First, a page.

Christ is the source of all priesthood: the priest of the old law was a figure of Christ, and the priest of the new law acts in the person of Christ. (St. Thomas Aquinas, STh III, 22, 4c.)
1551 This priesthood is ministerial. “That office . . . which the Lord committed to the pastors of his people, is in the strict sense of the term a service.” (LG 24.)
It is entirely related to Christ and to men. It depends entirely on Christ and on his unique priesthood; it has been instituted for the good of men and the communion of the Church. the sacrament of Holy Orders communicates a “sacred power” which is none other than that of Christ. the exercise of this authority must therefore be measured against the model of Christ, who by love made himself the least and the servant of all. (Cf. Mk 10 43-45; 1 Pet 5:3.) “The Lord said clearly that concern for his flock was proof of love for him.” (St. John Chrysostom, De sac. 2, 4: PG 48, 636; cf. Jn 21:15-17.. . . “in the name of the whole Church”)
1552 The ministerial priesthood has the task not only of representing Christ – Head of the Church – before the assembly of the faithful, but also of acting in the name of the whole Church when presenting to God the prayer of the Church, and above all when offering the Eucharistic sacrifice. (Cf. SC 33N; LG 10.)
1558 “Episcopal consecration confers, together with the office of sanctifying, also the offices of teaching and ruling…. In fact … by the imposition of hands and through the words of the consecration, the grace of the Holy Spirit is given, and a sacred character is impressed in such wise that bishops, in an eminent and visible manner, take the place of Christ himself, teacher, shepherd, and priest, and act as his representative (in Eius persona agant).” (LG 21). “By virtue, therefore, of the Holy Spirit who has been given to them, bishops have been constituted true and authentic teachers of the faith and have been made pontiffs and pastors.” (CD 2 # 2.)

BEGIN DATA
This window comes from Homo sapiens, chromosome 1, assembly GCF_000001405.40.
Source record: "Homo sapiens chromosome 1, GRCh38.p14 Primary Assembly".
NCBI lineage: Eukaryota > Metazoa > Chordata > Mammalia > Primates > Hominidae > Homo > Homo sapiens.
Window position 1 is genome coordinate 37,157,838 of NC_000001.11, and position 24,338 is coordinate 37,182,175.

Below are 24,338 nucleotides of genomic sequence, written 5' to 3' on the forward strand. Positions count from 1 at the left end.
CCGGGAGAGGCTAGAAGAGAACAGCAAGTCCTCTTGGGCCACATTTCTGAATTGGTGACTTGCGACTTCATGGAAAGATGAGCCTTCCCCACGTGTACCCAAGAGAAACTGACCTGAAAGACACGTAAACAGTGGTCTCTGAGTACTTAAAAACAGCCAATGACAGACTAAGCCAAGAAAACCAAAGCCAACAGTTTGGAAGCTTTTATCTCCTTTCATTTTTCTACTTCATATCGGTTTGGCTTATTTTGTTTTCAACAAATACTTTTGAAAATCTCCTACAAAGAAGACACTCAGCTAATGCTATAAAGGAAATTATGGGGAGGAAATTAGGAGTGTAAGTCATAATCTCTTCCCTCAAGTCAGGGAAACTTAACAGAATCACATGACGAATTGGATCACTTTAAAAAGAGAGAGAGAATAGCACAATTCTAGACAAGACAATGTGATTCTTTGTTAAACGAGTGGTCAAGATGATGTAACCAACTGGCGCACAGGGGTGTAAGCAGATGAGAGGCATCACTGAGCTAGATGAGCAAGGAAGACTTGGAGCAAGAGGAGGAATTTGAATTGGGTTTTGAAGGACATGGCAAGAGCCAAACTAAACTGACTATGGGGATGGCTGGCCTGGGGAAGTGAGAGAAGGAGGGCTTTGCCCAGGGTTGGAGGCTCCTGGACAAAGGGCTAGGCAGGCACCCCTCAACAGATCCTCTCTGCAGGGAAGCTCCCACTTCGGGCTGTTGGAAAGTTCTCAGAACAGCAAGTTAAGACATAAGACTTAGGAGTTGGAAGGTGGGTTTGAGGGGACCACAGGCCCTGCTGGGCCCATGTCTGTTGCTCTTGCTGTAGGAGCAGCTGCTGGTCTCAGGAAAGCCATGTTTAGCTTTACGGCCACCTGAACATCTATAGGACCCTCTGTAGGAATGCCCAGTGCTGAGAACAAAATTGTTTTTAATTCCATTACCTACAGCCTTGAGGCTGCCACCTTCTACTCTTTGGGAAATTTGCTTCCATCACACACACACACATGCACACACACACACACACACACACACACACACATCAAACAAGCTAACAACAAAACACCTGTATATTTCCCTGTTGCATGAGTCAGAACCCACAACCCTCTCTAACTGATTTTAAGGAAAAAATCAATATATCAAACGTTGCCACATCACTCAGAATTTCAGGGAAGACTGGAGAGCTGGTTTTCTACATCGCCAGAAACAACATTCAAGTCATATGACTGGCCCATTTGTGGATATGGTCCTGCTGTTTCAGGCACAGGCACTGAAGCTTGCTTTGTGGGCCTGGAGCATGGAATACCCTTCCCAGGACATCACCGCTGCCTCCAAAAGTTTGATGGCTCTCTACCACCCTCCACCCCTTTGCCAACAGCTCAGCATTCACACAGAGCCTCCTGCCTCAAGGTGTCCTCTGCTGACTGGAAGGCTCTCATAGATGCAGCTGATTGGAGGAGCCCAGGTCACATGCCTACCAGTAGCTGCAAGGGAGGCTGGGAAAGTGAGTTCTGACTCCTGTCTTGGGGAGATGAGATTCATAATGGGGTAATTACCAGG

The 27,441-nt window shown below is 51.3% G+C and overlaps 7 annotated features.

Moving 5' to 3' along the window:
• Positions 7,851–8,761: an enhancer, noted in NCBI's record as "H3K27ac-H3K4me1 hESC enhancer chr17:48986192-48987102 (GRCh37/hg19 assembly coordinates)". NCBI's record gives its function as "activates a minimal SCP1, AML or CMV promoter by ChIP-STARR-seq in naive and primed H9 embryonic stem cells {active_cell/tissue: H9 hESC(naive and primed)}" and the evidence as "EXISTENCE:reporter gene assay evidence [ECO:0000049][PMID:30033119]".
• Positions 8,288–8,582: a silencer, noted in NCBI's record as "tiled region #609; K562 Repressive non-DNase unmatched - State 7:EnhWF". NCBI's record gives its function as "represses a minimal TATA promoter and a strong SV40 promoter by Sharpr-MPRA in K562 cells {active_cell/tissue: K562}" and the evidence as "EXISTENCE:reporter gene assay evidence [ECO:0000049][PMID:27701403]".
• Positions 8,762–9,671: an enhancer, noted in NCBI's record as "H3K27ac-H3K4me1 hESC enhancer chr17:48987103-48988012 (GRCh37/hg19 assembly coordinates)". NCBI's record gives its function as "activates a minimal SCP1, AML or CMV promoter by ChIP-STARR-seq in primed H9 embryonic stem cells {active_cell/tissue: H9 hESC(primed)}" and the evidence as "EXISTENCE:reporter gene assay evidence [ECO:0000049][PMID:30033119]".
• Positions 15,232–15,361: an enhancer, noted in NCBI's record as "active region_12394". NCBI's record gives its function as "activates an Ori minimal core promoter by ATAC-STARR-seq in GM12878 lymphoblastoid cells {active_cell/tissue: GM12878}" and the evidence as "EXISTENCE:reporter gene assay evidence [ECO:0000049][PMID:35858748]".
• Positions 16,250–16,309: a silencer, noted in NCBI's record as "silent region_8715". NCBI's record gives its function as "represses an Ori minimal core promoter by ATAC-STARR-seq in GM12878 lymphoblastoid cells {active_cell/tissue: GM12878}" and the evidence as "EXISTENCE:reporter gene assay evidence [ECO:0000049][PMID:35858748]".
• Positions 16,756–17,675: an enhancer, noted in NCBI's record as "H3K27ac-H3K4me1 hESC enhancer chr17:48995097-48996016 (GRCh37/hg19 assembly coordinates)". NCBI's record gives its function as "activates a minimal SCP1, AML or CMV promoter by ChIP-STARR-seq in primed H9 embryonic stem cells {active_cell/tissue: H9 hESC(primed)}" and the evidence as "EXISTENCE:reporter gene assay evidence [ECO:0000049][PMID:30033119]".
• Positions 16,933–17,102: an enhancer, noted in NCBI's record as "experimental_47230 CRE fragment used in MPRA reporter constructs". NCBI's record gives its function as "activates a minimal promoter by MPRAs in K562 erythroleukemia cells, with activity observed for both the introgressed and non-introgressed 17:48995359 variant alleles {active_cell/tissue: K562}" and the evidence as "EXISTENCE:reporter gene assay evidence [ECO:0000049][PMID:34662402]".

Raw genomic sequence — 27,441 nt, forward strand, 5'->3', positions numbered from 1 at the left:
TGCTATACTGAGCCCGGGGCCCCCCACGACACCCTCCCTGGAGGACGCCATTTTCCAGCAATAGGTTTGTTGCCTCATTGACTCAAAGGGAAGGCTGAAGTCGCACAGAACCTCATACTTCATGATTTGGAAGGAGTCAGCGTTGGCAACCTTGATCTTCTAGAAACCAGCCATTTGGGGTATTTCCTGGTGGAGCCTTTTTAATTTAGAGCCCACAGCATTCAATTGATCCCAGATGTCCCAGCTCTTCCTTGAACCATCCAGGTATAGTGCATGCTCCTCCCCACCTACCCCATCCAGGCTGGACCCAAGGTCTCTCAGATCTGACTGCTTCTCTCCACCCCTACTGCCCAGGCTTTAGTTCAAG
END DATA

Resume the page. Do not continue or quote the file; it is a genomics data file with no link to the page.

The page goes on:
1563 “Because it is joined with the episcopal order the office of priests shares in the authority by which Christ himself builds up and sanctifies and rules his Body. Hence the priesthood of priests, while presupposing the sacraments of initiation, is nevertheless conferred by its own particular sacrament. Through that sacrament priests by the anointing of the Holy Spirit are signed with a special character and so are configured to Christ the priest in such a way that they are able to act in the person of Christ the head.” (PO 2.)
1565 Through the sacrament of Holy Orders priests share in the universal dimensions of the mission that Christ entrusted to the apostles. The spiritual gift they have received in ordination prepares them, not for a limited and restricted mission, “but for the fullest, in fact the universal mission of salvation ‘to the end of the earth,” (PO 10; OT 20; cf. Acts 1:8.) “prepared in spirit to preach the Gospel everywhere.” (OT 20.)
1814 Faith is the theological virtue by which we believe in God and believe all that he has said and revealed to us, and that Holy Church proposes for our belief, because he is truth itself. By faith “man freely commits his entire self to God.”78 For this reason the believer seeks to know and do God’s will. “The righteous shall live by faith.” Living faith “work(s) through charity.” (Rom 1:17; Gal 5:6.)
1847 “God created us without us: but he did not will to save us without us.” (St. Augustine, Sermo 169, 11, 13: PL 38, 923.) To receive his mercy, we must admit our faults. “If we say we have no sin, we deceive ourselves, and the truth is not in us. If we confess our sins, he is faithful and just, and will forgive our sins and cleanse us from all unrighteousness.” (1 Jn 8-9.)
The Definition of Sin
1849 Sin is an offense against reason, truth, and right conscience; it is failure in genuine love for God and neighbor caused by a perverse attachment to certain goods. It wounds the nature of man and injures human solidarity. It has been defined as “an utterance, a deed, or a desire contrary to the eternal law.” (St. Augustine, Contra Faustum 22: PL 42, 418; St. Thomas Aquinas, STh I-II, 71, 6.)